With a Kindle, you can email the document to a special email address, and for a few cents Amazon converts it to a Kindle file, and sends it via “Whispernet(tm)” to the Kindle. (You have to be able to get cell phone reception, so that feature won’t help you much in Siberia or an elevator.) Boom, my PDF manual was there on my Kindle. I sent a couple more: boom, boom. (It doesn’t really go boom, but that’s the way it struck me). If I’d have printed those manuals, I would have about a shopping bag full of unpleasant comb-bound laser-printed books to lug around.
I was starting to like the thing.
Then, while I was writing the music industry piece for PJM, I wanted to re-read The Long Tail. I’d long ago lent my copy to someone, I didn’t know who. I could have ordered another copy, for about $18, and gotten it in one day (for another $4 shipping) … or I could push the one-click button and have it delivered to my Kindle for $10. Right now. Less than a minute later, I had it.
Oh, my. Suddenly, the whole thing began to make sense. It struck me, for probably the one hundredth time, that I really should finish reading Moby Dick. (It’s the chapter on “whiteness” that kills me. Okay. It’s white. It’s a white whale. Whiteness is, like, symbolic. I got it. Cripes.) Click, and I had it, for a couple bucks. I wanted to re-read some Poe. I could find it easily enough; the Raven is all about — but for about $3 I could have Poe’s complete works. Click. Same with Twain, and I nearly bought a complete Shakespeare — I’ve got three of them on paper already — but settled for the Sonnets for 99 cents. Delivered instantly. I could get today’s issue of the Frankfurter Allegemeine, today, for 75 cents.
I’m convinced. Send me the Kool-Aid Jeff, you’ve got a convert.
Okay, so it’s not perfect. The keyboard is nearly useless, at least to me, although I’m sure my text-message-happy niece would find it completely natural. It seems to have some issues with non-standard text. One of its handy features is that you can use it to read Wikipedia and other web sites, as well as look things up in its built-in dictionary. Nice feature, but I looked up Śūnyatā and the letters with diacriticals just flat-out thwarted it: “Śūnyatā” comes out “nyat”. A cedilla, “ç”, comes out as a regular “c”, at least in text supposed to be English. (To be fair, I’m sure that’s just a firmware issue, and Amazon will correct it eventually. But I want it now, dammit.)
The accumulation of little charges — 75 cents, 99 cents, and so on — freaked out the credit card company for a while, until they confirmed I really was making 75 cent web purchases. Worst, at least for now, is that while there’s a lot of content available for Kindle, there’s also a lot of things that still aren’t. When I began to really get into it, I thought, “Oh joy, I will have more room!” Well, yeah, but not as much as I’d thought: I still buy five or ten physical books a month, and most of the magazines I like aren’t available on it yet.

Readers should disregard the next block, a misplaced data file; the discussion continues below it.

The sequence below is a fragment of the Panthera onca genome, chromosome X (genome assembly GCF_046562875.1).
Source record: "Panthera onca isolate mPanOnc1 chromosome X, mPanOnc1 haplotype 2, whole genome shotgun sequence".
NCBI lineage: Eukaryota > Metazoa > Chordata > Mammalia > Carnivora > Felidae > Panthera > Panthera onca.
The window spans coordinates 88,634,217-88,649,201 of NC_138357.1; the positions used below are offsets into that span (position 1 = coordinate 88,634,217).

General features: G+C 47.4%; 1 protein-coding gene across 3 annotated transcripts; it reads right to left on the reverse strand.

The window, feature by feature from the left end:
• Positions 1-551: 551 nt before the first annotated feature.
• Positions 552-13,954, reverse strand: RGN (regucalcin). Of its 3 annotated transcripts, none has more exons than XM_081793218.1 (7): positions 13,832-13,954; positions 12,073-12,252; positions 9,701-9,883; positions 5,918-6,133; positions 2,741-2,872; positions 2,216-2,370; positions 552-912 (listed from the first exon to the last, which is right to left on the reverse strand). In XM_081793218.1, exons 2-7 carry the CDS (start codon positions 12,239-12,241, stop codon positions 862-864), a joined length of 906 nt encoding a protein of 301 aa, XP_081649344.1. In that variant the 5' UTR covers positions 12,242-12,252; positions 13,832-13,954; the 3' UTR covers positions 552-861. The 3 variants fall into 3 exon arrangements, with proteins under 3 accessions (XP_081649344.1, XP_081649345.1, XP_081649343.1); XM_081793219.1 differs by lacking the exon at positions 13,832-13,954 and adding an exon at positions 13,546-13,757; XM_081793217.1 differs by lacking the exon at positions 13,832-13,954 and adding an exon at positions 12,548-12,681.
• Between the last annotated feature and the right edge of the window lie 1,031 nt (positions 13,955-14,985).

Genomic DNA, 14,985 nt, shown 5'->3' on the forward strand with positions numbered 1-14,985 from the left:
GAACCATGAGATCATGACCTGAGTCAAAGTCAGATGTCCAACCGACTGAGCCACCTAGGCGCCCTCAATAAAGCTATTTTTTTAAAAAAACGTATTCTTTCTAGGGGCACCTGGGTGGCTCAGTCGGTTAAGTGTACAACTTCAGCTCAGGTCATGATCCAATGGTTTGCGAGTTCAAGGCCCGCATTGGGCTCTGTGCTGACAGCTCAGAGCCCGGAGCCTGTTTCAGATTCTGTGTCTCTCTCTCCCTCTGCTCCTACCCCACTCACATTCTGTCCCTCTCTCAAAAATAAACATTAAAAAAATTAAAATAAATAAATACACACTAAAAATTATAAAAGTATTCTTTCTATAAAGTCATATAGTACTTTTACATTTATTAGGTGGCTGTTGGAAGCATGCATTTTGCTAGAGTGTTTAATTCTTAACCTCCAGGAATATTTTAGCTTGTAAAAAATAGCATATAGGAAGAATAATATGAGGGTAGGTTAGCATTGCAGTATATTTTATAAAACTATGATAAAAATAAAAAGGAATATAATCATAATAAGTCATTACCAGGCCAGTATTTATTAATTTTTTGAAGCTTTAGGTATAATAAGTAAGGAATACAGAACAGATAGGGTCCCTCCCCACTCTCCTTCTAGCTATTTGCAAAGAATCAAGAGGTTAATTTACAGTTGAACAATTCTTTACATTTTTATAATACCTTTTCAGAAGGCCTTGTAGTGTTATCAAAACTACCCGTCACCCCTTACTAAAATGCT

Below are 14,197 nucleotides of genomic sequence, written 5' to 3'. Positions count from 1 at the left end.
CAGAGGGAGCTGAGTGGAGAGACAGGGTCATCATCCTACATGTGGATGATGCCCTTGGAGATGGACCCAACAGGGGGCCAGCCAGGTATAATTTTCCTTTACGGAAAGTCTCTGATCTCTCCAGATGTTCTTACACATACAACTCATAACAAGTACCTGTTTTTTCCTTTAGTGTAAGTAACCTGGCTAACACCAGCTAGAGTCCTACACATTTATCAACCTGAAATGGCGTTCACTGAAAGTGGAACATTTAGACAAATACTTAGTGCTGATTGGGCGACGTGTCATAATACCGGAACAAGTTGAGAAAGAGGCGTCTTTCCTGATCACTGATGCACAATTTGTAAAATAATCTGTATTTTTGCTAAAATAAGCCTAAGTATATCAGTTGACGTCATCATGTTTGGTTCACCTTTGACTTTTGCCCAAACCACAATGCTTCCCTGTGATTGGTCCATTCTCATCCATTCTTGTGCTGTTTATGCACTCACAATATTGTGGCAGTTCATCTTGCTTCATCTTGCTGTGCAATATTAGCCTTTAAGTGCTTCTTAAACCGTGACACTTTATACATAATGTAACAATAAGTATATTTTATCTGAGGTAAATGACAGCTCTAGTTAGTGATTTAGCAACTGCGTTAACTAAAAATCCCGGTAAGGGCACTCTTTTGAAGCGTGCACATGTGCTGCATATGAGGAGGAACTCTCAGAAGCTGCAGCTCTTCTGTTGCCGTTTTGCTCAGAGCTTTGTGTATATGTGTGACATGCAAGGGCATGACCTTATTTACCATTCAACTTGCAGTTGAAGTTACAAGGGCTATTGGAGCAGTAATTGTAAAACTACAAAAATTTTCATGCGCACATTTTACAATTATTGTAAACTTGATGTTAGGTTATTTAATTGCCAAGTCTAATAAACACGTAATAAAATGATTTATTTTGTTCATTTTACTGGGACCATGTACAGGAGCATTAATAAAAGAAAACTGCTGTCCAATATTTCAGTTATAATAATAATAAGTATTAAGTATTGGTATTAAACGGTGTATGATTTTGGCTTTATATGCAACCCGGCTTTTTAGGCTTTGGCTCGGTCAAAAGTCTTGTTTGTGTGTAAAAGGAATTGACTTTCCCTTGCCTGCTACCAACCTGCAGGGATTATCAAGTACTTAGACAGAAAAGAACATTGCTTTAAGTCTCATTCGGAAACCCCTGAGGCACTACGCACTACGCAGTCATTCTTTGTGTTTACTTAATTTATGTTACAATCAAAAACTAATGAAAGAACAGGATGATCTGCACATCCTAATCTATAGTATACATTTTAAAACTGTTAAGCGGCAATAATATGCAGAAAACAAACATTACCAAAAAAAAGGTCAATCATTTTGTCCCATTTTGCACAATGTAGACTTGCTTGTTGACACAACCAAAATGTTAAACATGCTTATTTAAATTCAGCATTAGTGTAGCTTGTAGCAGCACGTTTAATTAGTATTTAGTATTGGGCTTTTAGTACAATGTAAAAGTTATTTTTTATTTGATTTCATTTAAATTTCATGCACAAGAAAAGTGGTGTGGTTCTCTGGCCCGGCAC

The Kindle, though, is really a first-generation device: there are already new devices coming out, with bigger “paper” and more features. The iRex iLiad is bigger, and lets you take handwritten notes — and it’s about twice as expensive. Other vendors have them as well, but none of them have the combination of the e-book reader, the wireless delivery, and the content back end that Kindle has.
The future of these things is bright, though. First of all, the price is sure to drop; electronics always does. Soon, a lot of schools will be ordering texts that can be delivered as e-books — Metro State in Denver already does. And, as publishing is more and more divorced from the costs of physically producing the physical books, it’s sure to change the publishing industry — no more advances, but no more big barriers to publication, either.
So it’s not perfect. On the other hand, as I looked at my Frankfurter Allegemeine today over coffee, before re-reading Larry Niven’s Flatlander, and looking up the 29th sonnet (“When in disgrace with fortune and men’s eyes/I all alone beweep my outcast state”) for the college girl — far too young for me, but interested in the Kindle in my hand — I have to say, it sure is pretty good.
Charlie Martin is a Colorado computer scientist and nearly-successful screenwriter who contributes to the Flares Into Darkness political blog as ‘Seneca the Younger,’ and blogs under his own name at the aggressively non-political Explorations blog.